Greasy Pole: Oliver Letwin – Eccentric or Fake?

There is more to West Dorset than the Jurassic Coastline. It is also a parliamentary constituency where, in the 2005 general election, they registered the highest turn-out in the United Kingdom. Effectively it is the Lib Dems who are now the opposition there – and this in a constituency which includes the tragic village of Tolpuddle. The Tory-comfortable loyalty of this corner of rural England is now represented by Oliver Letwin, consistently one of the party’s policy wonks, once Shadow Chancellor of the Exchequer, Shadow Home Secretary, author of a doctoral thesis Ethics, Emotion and the Unity of the Self, but also the originator of some of the most spectacular blunders even among Honourable Members. He refuses to read newspapers because they tell him “nothing I need to know” – but what they tell us about him suggests there are other reasons for his calamitous record.

Liberals and Fabians
Even before he came into Parliament, Letwin was displaying symptoms of what we might politely call a characteristic confusion. At Cambridge he was active in the university Liberal Club and later explained how this fitted in with his career aim to become the Conservative leader: “I was also a member of the Fabian Society…this was because I was interested in the thoughts of Liberals and Fabians (and still am) rather than because I was a Liberal Democrat or a Fabian”. It is probably kindest to assume that the famously brainy Letwin resolved this contradiction with a typically clever evasion – joining a party opposed to both the others – which, incidentally, offered him the best chance of reaching the top in politics. His first attempts to become a parliamentary candidate were for two London seats. West Dorset in 1997 was much gentler and more secure, offering shelter from Tony Blair’s landslide. But then came the blunders. In 2001 he was credited (Gordon Brown went so far as to thank him) with helping Labour to stay in power by proposing, as Shadow Chief Secretary to the Treasury, that a Tory government would reduce public expenditure to the tune of some £20 billion – a seriously unpopular suggestion. Many politicians would have responded to such pressure by simply bluffing it out, but Letwin chose to go underground, which provided yet more ammunition to his opponents, such as the Labour party member who dressed as Sherlock Holmes and, complete with bloodhound, pretended to sniff out the fugitive Shadow Minister.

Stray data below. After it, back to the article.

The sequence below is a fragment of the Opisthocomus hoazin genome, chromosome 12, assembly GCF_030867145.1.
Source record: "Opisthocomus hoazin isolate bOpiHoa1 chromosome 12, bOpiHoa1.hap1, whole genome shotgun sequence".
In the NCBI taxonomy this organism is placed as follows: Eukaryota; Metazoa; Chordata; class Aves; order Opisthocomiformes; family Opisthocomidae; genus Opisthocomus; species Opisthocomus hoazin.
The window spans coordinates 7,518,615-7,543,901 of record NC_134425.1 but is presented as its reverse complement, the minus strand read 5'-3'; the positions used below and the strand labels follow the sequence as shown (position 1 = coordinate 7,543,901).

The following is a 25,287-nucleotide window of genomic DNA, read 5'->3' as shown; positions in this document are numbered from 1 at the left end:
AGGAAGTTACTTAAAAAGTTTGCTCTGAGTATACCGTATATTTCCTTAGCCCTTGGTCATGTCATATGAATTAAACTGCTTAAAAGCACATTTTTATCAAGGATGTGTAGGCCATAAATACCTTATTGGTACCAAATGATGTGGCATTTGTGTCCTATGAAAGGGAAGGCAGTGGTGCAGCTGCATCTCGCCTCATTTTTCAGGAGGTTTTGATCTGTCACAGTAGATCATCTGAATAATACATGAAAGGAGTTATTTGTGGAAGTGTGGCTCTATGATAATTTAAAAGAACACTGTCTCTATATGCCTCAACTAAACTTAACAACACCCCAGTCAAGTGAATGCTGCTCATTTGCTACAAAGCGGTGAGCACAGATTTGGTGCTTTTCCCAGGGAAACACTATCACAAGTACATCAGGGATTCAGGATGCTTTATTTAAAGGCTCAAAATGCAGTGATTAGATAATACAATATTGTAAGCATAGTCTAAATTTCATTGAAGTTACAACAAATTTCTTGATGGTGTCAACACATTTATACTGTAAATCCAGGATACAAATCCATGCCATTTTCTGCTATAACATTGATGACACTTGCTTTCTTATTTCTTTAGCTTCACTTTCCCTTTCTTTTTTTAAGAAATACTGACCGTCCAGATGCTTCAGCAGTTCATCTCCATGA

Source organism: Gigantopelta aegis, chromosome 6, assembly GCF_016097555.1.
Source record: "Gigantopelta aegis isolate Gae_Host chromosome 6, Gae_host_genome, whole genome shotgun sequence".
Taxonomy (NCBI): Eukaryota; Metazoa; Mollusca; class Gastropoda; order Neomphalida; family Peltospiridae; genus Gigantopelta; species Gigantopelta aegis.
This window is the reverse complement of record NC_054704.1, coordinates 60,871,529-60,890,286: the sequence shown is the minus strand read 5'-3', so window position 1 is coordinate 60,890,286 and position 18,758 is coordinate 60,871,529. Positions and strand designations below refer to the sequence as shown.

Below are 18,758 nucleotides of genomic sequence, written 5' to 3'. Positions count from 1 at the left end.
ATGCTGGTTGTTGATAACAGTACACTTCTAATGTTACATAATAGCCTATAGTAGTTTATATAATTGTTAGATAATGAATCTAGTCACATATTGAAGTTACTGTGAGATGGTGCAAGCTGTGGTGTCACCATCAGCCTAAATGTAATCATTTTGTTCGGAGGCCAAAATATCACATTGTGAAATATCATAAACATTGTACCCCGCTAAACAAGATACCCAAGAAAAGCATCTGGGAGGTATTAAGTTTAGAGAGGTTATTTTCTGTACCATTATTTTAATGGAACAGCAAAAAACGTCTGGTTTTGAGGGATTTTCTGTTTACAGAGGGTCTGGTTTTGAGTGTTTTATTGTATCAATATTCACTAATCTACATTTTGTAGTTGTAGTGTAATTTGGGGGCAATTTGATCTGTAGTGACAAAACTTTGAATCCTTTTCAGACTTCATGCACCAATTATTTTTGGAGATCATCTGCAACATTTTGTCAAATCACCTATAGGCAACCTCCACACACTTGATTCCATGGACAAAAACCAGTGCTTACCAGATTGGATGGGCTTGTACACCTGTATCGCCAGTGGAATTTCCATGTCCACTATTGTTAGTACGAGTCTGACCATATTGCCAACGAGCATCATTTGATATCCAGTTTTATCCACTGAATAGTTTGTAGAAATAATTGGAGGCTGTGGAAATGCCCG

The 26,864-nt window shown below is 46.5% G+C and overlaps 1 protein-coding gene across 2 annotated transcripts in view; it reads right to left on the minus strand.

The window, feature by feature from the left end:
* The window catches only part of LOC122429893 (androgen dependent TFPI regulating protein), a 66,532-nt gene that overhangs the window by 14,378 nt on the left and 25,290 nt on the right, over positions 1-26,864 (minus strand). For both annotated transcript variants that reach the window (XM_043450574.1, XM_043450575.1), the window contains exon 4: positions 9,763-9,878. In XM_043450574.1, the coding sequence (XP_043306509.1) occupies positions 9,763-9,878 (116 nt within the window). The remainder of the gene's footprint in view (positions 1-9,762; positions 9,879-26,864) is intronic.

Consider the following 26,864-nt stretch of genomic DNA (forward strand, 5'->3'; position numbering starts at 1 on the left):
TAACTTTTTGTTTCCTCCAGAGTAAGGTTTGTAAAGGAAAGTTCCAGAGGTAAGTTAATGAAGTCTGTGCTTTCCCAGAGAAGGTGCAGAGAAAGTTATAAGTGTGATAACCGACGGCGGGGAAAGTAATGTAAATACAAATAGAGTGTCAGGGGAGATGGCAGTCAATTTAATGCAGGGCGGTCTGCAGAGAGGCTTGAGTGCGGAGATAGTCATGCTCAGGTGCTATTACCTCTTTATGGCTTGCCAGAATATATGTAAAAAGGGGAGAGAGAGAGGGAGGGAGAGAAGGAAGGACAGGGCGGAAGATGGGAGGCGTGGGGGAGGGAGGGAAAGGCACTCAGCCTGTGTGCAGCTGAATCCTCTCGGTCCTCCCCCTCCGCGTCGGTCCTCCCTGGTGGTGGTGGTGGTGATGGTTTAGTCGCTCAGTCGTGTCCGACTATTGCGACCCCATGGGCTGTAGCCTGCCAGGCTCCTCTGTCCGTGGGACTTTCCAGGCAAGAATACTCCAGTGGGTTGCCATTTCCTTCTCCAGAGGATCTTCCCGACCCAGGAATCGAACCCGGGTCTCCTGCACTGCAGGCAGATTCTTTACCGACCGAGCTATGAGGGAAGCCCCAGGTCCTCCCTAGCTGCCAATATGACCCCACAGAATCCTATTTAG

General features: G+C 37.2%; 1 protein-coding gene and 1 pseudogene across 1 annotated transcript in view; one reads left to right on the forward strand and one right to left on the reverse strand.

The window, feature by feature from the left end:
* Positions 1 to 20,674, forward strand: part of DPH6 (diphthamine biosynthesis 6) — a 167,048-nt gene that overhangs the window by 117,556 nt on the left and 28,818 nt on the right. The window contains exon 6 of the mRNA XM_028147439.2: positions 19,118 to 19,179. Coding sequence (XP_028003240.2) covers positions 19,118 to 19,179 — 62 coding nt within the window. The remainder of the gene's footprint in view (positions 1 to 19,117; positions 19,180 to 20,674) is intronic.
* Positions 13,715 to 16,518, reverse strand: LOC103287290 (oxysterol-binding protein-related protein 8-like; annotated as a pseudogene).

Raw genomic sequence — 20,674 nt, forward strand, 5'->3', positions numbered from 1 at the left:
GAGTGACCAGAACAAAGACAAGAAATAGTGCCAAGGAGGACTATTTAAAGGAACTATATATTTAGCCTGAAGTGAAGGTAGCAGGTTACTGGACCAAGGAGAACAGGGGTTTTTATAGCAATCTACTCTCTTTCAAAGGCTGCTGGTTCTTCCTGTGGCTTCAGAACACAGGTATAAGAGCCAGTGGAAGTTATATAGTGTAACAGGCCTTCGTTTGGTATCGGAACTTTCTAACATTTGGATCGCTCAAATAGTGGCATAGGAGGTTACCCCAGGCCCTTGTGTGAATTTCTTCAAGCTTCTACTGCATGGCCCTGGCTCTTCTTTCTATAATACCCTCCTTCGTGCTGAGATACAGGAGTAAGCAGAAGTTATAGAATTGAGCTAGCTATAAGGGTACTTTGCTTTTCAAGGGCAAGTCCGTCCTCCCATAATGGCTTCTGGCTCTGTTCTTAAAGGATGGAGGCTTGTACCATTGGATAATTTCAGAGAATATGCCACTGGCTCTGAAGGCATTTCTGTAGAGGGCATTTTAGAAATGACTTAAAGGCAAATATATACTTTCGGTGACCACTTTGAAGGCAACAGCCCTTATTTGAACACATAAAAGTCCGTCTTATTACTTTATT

Letwin’s stints as Shadow Home Secretary followed by the equally prestigious Shadow Chancellor, may have boosted his self-esteem to the point of seeing himself as a future party leader and then, after a little inter-reaction with the voters, Prime Minister. But it would also have made him vulnerable to the predatory tunnelling of his rivals. In 2003 he was leaked as saying that he would “rather go out on the streets and beg” than let his children go to an inner-city London comprehensive. In reply to the consequent storm of outrage the best he could do was to protest that the remark had been made in a private conversation – which failed to answer his critics and left untouched the central matter of Letwin’s acceptance that what is called education is, like all else in capitalism, class determined.

Schooled in these prejudices at Eton, Letwin is now a director of the Sherborne School for Girls, whose annual fees are as much as £26,700. A multimillionaire, he works for N.M.Rothschild, described as a finance house, where he “earns” £5020 for 35 hours work in a year – not enough to pay for a place at Sherborne but a useful sum to the parents of comprehensive kids. This secure lifestyle is in contrast to that of employees such as teachers and hospital staff, who were recently attacked by him for their supposed lack of application to their work. At a meeting at KPMG – another collection of financiers – he gave vent to what seemed to be a particular frustration to him: “You can’t,” he raved, “have room for innovation and the pressure for excellence without having some real discipline and some fear on the part of the providers that things may go wrong if they don’t live up to the aims that society as a whole is demanding of them”. However, he seemed to be ready to abandon his own guidelines for disciplining fear when in May 2005 he was moved from Shadow Secretary of State for Environment, Food and Rural Affairs at his request for a less demanding job to follow his career among the bankers and the hedge traders in the City. After the Tory win in May 2010 he got even more free time when Cameron appointed him to the new, vaguely titled job of Minister of State for Policy.

Despite his reassuringly avuncular exterior, Letwin can give voice to some pretty scabrous opinions on those he regards as his social inferiors. In April, in a clash with his fellow Old Etonian Boris Johnson over the expansion of airports, he sneered “We don’t want more people from Sheffield flying away on cheap holidays” – which united Johnson and several thousand others, including Sheffield Hallam MP Nick Clegg, in outrage. Undeterred, Letwin attracted further merciless exposure in the media when he was observed, while walking in a Westminster park, stuffing a lot of official correspondence into rubbish bins and giving some to a collector. His attempt to defuse the matter by explaining that “I…simply wanted to make sure the pieces of paper were not weighing me down” was less than helpful to him. It has been known for a politician who is in a tangle with the voters to try to divert attention from their confusion with a cloak of beguiling eccentricity. It is, however, unusual to be confronted by so blatant and unrepentant a practitioner as the Rt. Hon Oliver Letwin MP – one of the more extreme, exotic leaders to personify the system’s stagnant and wasteful character.

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